In April 1945, the Nazis were losing their grasp on Europe. But in Italy’s northern mountains, a 21-year-old Army lieutenant named Bob Dole was still fighting them. Just three weeks before the German surrender, Dole suffered a gunshot wound that would ultimately force him to lose a kidney and the use of an arm. In this memoir, the former senator and presidential candidate tells of his life-altering injury and long road to recovery.
Dole begins by recounting a recent visit to a severely injured Iraq War veteran: “It was like seeing a mirror image of myself sixty years earlier. . . . For a moment I was back there, in a similar hospital bed, encased in plaster, unable to move, paralyzed from the neck down.”
His story traces his upbringing in Russell, Kansas—a midwestern community steeped in “rock-solid, time-tested principles of faith in God, love of family, and loyalty to friends.” Dole’s Kansas is simple, close-knit, and founded on hard work. His father earned $15 a week during the Depression and missed only a day of work in 40 years.
From the quaint life in Kansas, Dole was forced to face a more brutal reality upon his 1944 arrival in Italy. “Seeing the horrendous devastation of war close up for the first time left scars that will never be healed,” he writes. Shortly thereafter he was shot, and he spent the next several years confined to hospital beds recovering from spinal-cord injuries, fighting fevers, and working to regain feeling in his upper body.
Dole’s story examines how unforeseen circumstances shape our lives. Before the war, he dreamed of being a doctor or professional athlete. By 1946, he seriously doubted that his aspirations would come to pass: “My greatest fear was that I’d be languishing in a wheelchair, selling pencils on street corners, scrounging to support myself.”
A year later, Dole—well on the way to recovery—had a new outlook. He had learned to focus on what remained after his combat experience rather than what he had lost. He was encouraged to see possibilities where others saw problems. Looking back, he asks: “I wonder what sort of person I would be today if I had not been on Hill 913 in April 1945.”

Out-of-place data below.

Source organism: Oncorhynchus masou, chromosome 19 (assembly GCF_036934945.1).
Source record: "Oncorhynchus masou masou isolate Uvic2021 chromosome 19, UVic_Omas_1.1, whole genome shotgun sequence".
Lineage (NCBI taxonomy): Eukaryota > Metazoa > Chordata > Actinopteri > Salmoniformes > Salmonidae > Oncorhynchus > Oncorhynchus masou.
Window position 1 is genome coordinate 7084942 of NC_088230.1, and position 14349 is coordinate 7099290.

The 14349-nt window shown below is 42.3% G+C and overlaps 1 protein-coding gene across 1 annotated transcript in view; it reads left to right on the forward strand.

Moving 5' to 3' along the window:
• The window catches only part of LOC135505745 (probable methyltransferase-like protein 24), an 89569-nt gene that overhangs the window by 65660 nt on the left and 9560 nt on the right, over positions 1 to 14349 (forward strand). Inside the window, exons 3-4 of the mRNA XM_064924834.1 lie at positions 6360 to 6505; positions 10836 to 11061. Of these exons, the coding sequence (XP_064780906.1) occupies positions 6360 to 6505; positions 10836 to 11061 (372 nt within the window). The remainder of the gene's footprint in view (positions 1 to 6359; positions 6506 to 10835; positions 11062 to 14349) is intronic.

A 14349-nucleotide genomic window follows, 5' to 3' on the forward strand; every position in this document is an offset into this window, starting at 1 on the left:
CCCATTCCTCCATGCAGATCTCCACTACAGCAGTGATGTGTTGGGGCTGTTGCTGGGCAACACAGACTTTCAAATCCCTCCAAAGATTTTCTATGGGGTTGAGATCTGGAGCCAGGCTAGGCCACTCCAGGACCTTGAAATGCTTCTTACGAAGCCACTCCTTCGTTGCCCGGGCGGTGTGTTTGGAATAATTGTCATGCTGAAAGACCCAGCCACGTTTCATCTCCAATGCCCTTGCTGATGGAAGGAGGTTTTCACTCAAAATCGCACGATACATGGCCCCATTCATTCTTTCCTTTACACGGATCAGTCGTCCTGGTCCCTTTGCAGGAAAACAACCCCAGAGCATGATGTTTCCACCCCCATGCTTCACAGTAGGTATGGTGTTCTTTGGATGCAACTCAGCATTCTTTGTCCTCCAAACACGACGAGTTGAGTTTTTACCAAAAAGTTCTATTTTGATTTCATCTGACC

Some of Dole’s wartime letters to family and friends, included in the book, provide insight into the uncertainties of the time. On June 6, 1944—D-day—Dole wrote: “Today was the day everyone has been waiting for—invasion day. It is a little early to predict what will really happen, but the invasion will surely shorten the war.”
One Soldier’s Story is just what the title suggests—the account of an ordinary young man who was forever changed by war. Without his name, you’d be hard pressed to know the book was written by one of America’s most influential politicians. Dole keeps his focus on his World War II experience rather than on his political career.
He jokes: “It has long been assumed that age bestows wisdom. Not necessarily. The only thing that automatically comes with age is wrinkles.” Nevertheless, there is both wisdom and humility here: “It’s said often that my generation is the ‘greatest generation.’ That’s not a title we claimed for ourselves. Every generation of young men and women who dares to face the realities of war—they are the greatest generation.”